Congress continues to prove it can’t – or won’t – get much done, but the notion that lawmakers are about to embark on vacation before hammering out an end to the awful sequestration is unconscionable and, if not resolved, could result in a government shutdown.
So far, efforts by a bloc of Senate Republicans and White House officials haven’t done the trick.
Failure to reach an agreement on the automatic across-the-board spending cuts and how to fund federal agencies in fiscal 2014 means the government will shut down Oct. 1. A few short weeks later, the Treasury will face the risk of default unless Congress can agree to raise the $16.7 trillion federal debt limit.
On the chance that lawmakers will skip the end-of-summer tanning opportunity and spend time in their individual districts, they should encounter an angry constituency. That is, unless favorable redistricting delivered to them well-to-do voters who are feeling few personal effects from the budget cuts.
House Republicans act as if they have nothing to worry about when it comes to constituent backlash. For the poor and middle class, this arbitrary and capricious slicing of vital programs to children, seniors, disabled people and even the military has been a nightmare. Bringing it to a deserved end will take the sort of bipartisan agreement that is all but extinct in this Congress.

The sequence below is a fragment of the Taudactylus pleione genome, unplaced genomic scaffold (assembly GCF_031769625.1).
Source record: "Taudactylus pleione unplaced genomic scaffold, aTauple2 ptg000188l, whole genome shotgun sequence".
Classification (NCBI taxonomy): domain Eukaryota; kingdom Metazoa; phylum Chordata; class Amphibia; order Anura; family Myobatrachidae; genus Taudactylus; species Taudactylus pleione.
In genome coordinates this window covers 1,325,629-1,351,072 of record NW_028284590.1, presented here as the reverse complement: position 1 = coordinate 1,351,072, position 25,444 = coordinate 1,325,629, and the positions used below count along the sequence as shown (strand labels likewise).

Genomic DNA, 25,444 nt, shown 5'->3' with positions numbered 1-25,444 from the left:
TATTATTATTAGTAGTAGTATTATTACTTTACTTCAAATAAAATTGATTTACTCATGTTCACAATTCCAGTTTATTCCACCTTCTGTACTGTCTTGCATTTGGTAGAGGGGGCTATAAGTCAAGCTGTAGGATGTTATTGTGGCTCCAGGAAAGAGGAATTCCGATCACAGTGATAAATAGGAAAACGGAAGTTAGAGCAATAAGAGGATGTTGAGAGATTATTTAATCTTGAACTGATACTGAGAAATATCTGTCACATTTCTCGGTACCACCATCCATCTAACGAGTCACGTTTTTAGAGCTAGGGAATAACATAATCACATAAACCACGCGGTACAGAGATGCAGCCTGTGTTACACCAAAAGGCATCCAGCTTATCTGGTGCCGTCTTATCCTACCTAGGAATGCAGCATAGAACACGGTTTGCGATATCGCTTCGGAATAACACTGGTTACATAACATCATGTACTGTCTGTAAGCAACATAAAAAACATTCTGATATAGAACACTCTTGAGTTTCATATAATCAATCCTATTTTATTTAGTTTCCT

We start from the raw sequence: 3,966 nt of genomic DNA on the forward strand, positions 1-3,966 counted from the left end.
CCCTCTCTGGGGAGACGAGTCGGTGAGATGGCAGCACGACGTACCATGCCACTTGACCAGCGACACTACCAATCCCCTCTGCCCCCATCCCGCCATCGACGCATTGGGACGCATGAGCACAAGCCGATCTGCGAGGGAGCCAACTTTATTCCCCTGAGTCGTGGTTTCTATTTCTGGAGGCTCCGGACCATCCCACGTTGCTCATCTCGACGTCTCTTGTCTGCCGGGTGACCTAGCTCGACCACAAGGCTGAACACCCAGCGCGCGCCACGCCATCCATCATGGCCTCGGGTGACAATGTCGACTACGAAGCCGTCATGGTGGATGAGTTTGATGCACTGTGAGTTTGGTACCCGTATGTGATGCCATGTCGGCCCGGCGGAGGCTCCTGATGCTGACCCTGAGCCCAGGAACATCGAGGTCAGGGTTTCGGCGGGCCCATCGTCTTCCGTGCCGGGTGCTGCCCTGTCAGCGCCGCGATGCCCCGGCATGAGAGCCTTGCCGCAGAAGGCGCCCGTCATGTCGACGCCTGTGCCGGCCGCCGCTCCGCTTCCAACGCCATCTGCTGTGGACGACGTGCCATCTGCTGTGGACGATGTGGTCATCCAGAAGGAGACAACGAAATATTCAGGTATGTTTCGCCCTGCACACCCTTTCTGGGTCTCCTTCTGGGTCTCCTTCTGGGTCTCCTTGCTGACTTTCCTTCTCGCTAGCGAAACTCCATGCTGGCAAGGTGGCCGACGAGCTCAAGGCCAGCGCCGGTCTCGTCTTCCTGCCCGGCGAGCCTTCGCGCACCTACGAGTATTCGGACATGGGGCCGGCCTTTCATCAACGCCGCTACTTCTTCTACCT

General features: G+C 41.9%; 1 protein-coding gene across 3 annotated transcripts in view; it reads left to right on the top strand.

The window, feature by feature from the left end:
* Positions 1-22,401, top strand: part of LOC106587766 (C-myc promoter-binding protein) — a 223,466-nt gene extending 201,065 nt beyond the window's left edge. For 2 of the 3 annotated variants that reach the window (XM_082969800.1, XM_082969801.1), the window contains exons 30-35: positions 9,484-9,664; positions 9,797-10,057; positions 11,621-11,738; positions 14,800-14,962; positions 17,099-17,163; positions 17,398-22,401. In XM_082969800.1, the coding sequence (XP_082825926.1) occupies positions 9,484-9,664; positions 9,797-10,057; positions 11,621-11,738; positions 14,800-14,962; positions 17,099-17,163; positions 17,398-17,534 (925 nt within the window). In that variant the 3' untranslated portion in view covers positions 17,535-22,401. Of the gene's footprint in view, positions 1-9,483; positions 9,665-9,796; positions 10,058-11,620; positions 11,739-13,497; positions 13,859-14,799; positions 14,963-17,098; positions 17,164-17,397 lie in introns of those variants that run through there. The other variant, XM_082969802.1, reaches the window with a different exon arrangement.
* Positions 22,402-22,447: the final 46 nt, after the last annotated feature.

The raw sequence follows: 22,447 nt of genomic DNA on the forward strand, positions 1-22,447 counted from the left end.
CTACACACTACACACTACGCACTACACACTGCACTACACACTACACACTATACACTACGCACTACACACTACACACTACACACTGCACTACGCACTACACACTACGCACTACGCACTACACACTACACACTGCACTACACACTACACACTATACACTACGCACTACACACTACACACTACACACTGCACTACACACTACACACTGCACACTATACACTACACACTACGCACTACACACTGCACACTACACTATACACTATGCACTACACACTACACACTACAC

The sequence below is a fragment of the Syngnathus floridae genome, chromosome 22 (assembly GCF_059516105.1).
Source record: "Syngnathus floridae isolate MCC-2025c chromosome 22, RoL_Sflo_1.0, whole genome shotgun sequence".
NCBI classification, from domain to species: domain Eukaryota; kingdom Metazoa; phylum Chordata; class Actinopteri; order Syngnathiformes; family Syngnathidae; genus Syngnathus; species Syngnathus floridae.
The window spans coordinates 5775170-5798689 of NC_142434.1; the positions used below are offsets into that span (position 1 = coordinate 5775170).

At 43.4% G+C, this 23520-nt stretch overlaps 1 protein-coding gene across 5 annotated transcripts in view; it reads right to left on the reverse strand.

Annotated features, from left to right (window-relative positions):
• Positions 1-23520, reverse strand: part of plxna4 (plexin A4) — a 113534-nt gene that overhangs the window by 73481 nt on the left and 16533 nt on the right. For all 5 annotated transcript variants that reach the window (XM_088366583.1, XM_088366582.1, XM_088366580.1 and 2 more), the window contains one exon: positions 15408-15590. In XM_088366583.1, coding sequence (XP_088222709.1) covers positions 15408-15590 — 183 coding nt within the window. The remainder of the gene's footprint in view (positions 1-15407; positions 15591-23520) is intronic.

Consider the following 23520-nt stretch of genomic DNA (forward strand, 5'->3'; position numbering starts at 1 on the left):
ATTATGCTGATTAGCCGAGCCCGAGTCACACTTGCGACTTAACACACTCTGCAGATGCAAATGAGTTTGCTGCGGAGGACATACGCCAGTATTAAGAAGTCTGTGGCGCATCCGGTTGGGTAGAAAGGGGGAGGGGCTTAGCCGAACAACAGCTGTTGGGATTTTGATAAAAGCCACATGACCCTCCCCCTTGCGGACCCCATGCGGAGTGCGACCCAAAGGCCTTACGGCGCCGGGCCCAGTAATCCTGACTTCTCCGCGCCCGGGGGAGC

Both the House and Senate have introduced bills around the sequester, with the House predictably embracing whatever mechanism can be put in place to shrink government and the Senate wanting to end it.
Republicans are not biting at any attempts by the president to produce compromise. But they are starting to snap at each other, and that might be a tiny, hopeful sign that this awful sequester could come to an end.
The chairman of the House Appropriations Committee, Rep. Harold Rogers of Kentucky, wrote what many moderate members were at least thinking when he complained that the House has declined to proceed on the implementation of the very budget it adopted three months ago. “Thus, I believe that the House has made its choice: sequestration – and its unrealistic and ill-conceived discretionary cuts – must be brought to an end.”
Rogers’ well-penned thoughts should be enough for a compromise, but Speaker John A. Boehner has indicated his refusal to back away from the spending levels set by the sequester.
Decades ago, politicians concentrated their efforts on helping their constituents of various financial means. Today’s Republicans act like they have only one type of constituent and that group couldn’t care less about helping the poor. If true, then we have a lot more to worry about as a people.